All Things Hot Dogs

Hot dog with mustard & sauerkraut

Hot dog with mustard & sauerkraut

Second to Sabrett in my childhood mind was Nathan’s, specifically from the location on the boardwalk at Coney Island where we waited, sand-covered from the beach, in loooong lines and whispered urban legends to each other about dead rats floating in the soda machine (we always bought the soda anyway since we knew it was just a tantalizing lie).
Home-cooked hot dogs in my childhood home were the just-OK boiled version, but eventually, my little city-self experienced the joys of having someone actually cook a hot dog outside on a grill, and from that day forward, home-cooked took on a whole new level. Add some potato salad, grilled corn, fruit salad, and a pitcher of homemade iced tea-lemonade with a big sprig of mint floating in it… nothing could be better!

Everyone else I polled here at work also had very strong feelings about hot dogs, so I suspect that personal preference just depends on where you grew up and what nostalgic influence mapped it out for you as “the” way to enjoy your dogs.
If you’re planning your own summer hot dog picnic menu, here are some variations that folks here at Helena Food Share are sharing to inspire you:

Chicago-style hot dog

From our Development Director, Tim, who recently moved back to Montana from the Windy City, hot dogs, Chicago style:

In a poppy seed bun, top your cooked hot dog with:
Sweet pickle relish
Yellow mustard
Dill pickle slices
Diced onion
Celery salt
Small hot peppers such as sport or pepperoncini

Montana dog w/huckleberry mustard & slaw

Left, Chicago style. Right, Montana dog w/huckleberry mustard & slaw
To bring a little Montana spin to your hot dog, this version involves a quick 5-minute coleslaw and huckleberry mustard:

For the mustard: stir together a tablespoon of huckleberry preserves together with 2 tablespoons of your favorite grainy mustard.

For the slaw:
1 grated carrot
1 cup shaved cabbage
1/3 cup slivered red bell pepper, cut into 1 inch pieces
1 finely sliced green onion
Dressed with
Juice of ½ a lemon
1 Tb mayonnaise
Drizzle of honey
Salt & pepper to taste
½ tsp dill
Toss together. Makes enough to top 4-6 hot dogs.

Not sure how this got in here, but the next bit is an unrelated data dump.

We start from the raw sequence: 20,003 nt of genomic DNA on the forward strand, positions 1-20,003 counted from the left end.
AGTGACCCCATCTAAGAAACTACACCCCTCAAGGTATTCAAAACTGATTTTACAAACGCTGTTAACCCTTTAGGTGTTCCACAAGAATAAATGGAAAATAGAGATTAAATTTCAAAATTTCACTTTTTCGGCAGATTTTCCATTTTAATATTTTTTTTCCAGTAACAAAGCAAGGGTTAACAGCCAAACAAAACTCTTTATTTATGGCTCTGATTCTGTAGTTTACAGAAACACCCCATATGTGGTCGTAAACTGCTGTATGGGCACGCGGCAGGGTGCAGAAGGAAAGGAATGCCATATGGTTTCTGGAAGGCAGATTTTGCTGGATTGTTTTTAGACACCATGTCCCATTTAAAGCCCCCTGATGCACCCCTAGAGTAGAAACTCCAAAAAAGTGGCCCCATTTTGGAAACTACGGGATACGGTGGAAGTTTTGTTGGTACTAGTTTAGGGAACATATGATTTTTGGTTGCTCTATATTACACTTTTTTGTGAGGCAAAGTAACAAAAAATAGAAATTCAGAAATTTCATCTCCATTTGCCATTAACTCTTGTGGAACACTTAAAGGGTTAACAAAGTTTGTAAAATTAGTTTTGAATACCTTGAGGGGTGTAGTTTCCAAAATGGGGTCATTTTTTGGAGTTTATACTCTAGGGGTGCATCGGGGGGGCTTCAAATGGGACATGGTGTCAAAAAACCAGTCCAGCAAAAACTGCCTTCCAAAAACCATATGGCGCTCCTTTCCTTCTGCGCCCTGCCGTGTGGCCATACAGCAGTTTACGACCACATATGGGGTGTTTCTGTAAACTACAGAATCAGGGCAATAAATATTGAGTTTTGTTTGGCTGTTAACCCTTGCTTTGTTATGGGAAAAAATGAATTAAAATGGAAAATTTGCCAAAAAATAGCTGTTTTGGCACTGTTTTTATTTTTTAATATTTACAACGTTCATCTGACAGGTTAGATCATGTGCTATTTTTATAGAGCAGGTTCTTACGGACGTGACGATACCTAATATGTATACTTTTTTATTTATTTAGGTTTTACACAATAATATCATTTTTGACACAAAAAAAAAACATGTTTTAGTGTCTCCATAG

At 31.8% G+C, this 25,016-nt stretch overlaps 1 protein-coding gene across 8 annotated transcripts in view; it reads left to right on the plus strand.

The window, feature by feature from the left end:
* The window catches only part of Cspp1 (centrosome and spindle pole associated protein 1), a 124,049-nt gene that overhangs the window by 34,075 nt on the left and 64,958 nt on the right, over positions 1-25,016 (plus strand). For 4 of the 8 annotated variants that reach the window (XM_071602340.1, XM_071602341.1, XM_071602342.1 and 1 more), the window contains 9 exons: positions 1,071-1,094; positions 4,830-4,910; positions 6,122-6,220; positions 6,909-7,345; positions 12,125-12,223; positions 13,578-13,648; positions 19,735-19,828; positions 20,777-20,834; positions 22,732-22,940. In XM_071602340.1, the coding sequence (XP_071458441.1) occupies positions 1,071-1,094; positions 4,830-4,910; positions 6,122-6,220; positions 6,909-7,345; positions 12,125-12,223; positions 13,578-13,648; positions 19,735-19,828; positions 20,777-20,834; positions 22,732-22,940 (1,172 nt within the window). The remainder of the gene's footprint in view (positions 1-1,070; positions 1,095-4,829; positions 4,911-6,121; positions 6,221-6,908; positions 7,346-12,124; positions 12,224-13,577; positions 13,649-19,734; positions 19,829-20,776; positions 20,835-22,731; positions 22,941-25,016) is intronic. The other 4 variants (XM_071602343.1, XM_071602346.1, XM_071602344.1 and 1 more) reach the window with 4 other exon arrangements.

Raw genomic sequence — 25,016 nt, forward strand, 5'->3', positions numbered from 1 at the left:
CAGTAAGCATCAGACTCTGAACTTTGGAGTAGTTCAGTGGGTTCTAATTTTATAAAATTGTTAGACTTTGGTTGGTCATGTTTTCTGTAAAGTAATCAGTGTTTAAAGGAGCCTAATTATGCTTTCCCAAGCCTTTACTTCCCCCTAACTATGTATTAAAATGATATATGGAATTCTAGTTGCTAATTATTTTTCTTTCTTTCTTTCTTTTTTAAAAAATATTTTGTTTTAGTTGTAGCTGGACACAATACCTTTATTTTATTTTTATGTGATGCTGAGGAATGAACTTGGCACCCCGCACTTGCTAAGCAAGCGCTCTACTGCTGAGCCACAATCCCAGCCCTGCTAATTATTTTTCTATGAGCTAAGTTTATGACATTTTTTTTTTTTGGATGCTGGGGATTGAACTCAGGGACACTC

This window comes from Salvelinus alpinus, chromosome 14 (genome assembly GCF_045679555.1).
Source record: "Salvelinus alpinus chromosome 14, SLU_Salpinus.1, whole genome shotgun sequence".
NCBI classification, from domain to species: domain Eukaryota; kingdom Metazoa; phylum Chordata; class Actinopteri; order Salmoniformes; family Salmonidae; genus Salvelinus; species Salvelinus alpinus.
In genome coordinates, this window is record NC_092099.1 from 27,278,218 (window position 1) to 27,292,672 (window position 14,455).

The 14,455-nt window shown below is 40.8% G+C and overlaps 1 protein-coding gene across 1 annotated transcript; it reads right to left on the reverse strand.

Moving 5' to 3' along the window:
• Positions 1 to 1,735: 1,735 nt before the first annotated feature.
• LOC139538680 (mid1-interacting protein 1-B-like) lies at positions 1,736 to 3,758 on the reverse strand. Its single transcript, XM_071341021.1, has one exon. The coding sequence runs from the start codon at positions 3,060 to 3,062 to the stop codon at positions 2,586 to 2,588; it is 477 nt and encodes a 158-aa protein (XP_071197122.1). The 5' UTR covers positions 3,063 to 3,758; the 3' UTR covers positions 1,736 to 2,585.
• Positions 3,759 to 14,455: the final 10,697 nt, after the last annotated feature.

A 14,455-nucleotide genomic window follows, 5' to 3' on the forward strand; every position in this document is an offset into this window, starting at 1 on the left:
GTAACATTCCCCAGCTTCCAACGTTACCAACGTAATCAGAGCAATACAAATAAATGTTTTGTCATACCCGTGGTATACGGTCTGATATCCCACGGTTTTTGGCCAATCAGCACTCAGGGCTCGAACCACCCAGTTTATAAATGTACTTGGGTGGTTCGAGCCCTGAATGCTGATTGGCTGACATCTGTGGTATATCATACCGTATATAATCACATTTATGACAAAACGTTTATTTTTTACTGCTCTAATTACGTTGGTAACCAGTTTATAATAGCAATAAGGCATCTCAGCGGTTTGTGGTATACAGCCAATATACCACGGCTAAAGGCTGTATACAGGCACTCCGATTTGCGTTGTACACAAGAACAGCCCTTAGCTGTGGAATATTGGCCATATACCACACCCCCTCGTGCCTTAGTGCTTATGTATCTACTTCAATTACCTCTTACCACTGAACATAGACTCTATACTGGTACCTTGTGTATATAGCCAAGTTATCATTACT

Veggie hot dog hash

Veggie hot dog hash

For a healthier spin, our Program Manager, Mo, suggests a veggie hot dog hash.

Just toss together 4 cups of diced vegetables (such as potatoes or sweet potatoes, bell pepper, onion, carrots, Brussels sprouts, and/or mushrooms), seasonings of your choice (chives, paprika, salt, pepper, and/or a little chili powder if you want some heat), and a sprinkling of olive oil, 400 degrees, for 20 minutes, add cut up hot dogs, and roast an additional 10-15 minutes. Toss and serve.

Pan-fried hot dogs w/caramelized onions & mustard

Pan-fried hot dogs w/caramelized onions & mustard

Another favorite hot dog preparation is to split your dogs and pan fry them in a little bit of butter, then layer them on a bagel with caramelized onion and brown mustard:
To caramelize onions, thinly slice an onion and sauté in a pan over low-to-medium heat in a pat of butter and with a drizzle of balsamic vinegar for about 15 minutes, stirring often, until they are soft and nicely browned all over.

Pigs in a blanket

Pigs In A Blanket

I would be remiss if I didn’t mention a childhood favorite demanded by own offspring when they were young: pigs in a blanket.
The easiest way to create these is to buy a package of pre-made crescent roll dough from the grocery store (the kind that is already scored into triangles), unroll it, wrap a triangle around each hot dog, starting with the wide edge first, and bake in a 375 degree oven for about 12 minutes.

Finally, a few folks mentioned that the ONLY way to eat a hot dog is simply dressed with ketchup, nothing else — so for you purists, enjoy your ketchup-laden hot dogs in these last days of summer under the August sun.

 

SIGN UP for our Quarterly Email Update